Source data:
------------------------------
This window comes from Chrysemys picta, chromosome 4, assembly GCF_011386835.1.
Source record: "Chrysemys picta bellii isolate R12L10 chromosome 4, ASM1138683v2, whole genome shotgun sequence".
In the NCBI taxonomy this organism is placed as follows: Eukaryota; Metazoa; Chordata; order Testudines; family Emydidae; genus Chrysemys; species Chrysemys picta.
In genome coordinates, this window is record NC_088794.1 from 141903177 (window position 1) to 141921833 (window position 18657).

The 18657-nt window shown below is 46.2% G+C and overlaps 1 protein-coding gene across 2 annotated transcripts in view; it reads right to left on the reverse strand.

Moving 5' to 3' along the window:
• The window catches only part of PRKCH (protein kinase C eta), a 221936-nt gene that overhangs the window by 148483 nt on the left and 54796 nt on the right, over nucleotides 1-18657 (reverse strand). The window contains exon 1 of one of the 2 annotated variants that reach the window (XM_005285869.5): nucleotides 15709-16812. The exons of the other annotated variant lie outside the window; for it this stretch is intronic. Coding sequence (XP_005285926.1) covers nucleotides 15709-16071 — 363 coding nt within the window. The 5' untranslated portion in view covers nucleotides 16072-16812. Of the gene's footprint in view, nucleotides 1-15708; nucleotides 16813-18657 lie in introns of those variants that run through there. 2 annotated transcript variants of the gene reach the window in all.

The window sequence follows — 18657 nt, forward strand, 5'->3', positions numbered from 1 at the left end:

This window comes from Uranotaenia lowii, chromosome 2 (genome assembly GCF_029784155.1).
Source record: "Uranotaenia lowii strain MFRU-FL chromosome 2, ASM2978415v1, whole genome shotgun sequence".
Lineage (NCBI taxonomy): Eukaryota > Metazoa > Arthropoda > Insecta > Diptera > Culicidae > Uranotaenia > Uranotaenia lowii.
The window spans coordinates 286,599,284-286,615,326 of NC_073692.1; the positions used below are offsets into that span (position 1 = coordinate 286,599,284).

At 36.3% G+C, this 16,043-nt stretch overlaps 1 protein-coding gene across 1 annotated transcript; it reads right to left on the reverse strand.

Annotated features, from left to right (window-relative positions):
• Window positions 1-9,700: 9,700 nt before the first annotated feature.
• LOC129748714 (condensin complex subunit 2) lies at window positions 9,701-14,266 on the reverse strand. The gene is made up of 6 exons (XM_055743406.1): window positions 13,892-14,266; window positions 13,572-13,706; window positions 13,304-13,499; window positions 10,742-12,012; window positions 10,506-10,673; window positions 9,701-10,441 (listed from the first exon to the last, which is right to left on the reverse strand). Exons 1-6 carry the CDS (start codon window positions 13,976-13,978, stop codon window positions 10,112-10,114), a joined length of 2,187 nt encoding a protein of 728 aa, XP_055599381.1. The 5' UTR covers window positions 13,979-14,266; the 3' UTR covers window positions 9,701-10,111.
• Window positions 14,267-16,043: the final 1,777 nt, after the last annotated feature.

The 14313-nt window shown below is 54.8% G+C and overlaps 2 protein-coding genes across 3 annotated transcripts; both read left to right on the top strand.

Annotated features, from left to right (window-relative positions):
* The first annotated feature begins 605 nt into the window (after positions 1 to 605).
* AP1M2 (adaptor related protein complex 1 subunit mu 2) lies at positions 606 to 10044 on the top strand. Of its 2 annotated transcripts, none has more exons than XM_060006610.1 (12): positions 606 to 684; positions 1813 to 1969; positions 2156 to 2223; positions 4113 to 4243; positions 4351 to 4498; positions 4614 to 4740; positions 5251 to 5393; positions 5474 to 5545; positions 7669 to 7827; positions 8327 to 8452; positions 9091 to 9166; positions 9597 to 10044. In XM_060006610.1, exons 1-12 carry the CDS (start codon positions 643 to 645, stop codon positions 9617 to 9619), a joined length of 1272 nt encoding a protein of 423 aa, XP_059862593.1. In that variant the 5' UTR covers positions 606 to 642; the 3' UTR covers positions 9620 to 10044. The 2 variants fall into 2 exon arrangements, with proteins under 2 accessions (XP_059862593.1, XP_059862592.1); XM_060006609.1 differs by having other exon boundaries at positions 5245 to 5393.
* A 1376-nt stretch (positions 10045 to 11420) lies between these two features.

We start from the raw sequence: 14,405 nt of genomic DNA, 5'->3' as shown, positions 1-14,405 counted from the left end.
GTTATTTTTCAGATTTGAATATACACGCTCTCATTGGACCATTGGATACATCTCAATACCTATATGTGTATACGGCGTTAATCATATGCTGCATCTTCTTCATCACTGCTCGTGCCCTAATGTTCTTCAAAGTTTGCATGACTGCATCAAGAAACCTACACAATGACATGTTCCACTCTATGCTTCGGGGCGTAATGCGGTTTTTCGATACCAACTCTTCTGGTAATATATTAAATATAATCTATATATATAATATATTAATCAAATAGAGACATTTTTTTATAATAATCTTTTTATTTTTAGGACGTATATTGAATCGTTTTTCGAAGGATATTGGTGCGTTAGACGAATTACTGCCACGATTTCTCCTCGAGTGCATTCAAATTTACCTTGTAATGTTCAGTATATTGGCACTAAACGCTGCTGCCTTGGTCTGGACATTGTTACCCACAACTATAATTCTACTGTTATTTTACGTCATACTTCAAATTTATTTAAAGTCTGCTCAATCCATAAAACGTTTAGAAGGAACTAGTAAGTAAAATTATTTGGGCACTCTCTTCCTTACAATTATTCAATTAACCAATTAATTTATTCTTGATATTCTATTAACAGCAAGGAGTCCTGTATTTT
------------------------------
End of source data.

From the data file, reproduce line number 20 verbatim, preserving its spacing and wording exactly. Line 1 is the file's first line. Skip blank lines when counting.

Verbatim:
* The first annotated feature begins 605 nt into the window (after positions 1 to 605).